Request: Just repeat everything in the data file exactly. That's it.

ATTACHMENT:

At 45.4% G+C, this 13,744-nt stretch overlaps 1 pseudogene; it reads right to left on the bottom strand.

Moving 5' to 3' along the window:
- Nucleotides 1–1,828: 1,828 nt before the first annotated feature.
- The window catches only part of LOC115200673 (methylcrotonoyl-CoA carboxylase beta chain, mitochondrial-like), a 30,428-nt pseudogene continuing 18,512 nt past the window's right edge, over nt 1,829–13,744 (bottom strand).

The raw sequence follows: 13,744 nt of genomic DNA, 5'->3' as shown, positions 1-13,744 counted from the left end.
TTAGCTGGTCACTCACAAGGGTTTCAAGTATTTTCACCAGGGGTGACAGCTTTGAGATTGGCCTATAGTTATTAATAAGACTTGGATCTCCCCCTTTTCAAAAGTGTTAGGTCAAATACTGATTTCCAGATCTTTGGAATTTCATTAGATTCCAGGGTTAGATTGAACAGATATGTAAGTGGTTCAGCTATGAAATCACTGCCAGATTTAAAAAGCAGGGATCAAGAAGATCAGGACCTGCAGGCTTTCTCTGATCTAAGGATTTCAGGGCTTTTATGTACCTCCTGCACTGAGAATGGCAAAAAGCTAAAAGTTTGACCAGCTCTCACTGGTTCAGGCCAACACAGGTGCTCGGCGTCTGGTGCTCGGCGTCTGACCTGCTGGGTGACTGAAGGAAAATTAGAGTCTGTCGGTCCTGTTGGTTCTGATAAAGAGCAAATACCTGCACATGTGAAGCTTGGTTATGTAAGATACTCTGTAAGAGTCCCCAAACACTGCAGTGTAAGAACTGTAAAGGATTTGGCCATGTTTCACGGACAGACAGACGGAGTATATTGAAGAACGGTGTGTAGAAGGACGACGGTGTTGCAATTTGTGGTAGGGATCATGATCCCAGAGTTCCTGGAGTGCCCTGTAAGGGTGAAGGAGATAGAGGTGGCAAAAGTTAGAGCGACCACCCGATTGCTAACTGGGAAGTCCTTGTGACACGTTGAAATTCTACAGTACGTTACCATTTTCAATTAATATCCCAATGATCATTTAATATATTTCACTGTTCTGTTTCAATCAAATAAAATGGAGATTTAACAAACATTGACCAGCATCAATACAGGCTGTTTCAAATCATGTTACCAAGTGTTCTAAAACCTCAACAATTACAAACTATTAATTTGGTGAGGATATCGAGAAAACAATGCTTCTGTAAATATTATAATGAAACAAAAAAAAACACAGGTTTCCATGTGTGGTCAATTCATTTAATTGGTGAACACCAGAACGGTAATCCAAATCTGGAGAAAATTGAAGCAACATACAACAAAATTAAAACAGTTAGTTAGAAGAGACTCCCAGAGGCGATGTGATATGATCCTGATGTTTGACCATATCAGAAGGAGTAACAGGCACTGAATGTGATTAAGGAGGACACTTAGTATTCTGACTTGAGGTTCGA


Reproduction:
At 45.4% G+C, this 13,744-nt stretch overlaps 1 pseudogene; it reads right to left on the bottom strand.

Moving 5' to 3' along the window:
- Nucleotides 1–1,828: 1,828 nt before the first annotated feature.
- The window catches only part of LOC115200673 (methylcrotonoyl-CoA carboxylase beta chain, mitochondrial-like), a 30,428-nt pseudogene continuing 18,512 nt past the window's right edge, over nt 1,829–13,744 (bottom strand).

The raw sequence follows: 13,744 nt of genomic DNA, 5'->3' as shown, positions 1-13,744 counted from the left end.
TTAGCTGGTCACTCACAAGGGTTTCAAGTATTTTCACCAGGGGTGACAGCTTTGAGATTGGCCTATAGTTATTAATAAGACTTGGATCTCCCCCTTTTCAAAAGTGTTAGGTCAAATACTGATTTCCAGATCTTTGGAATTTCATTAGATTCCAGGGTTAGATTGAACAGATATGTAAGTGGTTCAGCTATGAAATCACTGCCAGATTTAAAAAGCAGGGATCAAGAAGATCAGGACCTGCAGGCTTTCTCTGATCTAAGGATTTCAGGGCTTTTATGTACCTCCTGCACTGAGAATGGCAAAAAGCTAAAAGTTTGACCAGCTCTCACTGGTTCAGGCCAACACAGGTGCTCGGCGTCTGGTGCTCGGCGTCTGACCTGCTGGGTGACTGAAGGAAAATTAGAGTCTGTCGGTCCTGTTGGTTCTGATAAAGAGCAAATACCTGCACATGTGAAGCTTGGTTATGTAAGATACTCTGTAAGAGTCCCCAAACACTGCAGTGTAAGAACTGTAAAGGATTTGGCCATGTTTCACGGACAGACAGACGGAGTATATTGAAGAACGGTGTGTAGAAGGACGACGGTGTTGCAATTTGTGGTAGGGATCATGATCCCAGAGTTCCTGGAGTGCCCTGTAAGGGTGAAGGAGATAGAGGTGGCAAAAGTTAGAGCGACCACCCGATTGCTAACTGGGAAGTCCTTGTGACACGTTGAAATTCTACAGTACGTTACCATTTTCAATTAATATCCCAATGATCATTTAATATATTTCACTGTTCTGTTTCAATCAAATAAAATGGAGATTTAACAAACATTGACCAGCATCAATACAGGCTGTTTCAAATCATGTTACCAAGTGTTCTAAAACCTCAACAATTACAAACTATTAATTTGGTGAGGATATCGAGAAAACAATGCTTCTGTAAATATTATAATGAAACAAAAAAAAACACAGGTTTCCATGTGTGGTCAATTCATTTAATTGGTGAACACCAGAACGGTAATCCAAATCTGGAGAAAATTGAAGCAACATACAACAAAATTAAAACAGTTAGTTAGAAGAGACTCCCAGAGGCGATGTGATATGATCCTGATGTTTGACCATATCAGAAGGAGTAACAGGCACTGAATGTGATTAAGGAGGACACTTAGTATTCTGACTTGAGGTTCGA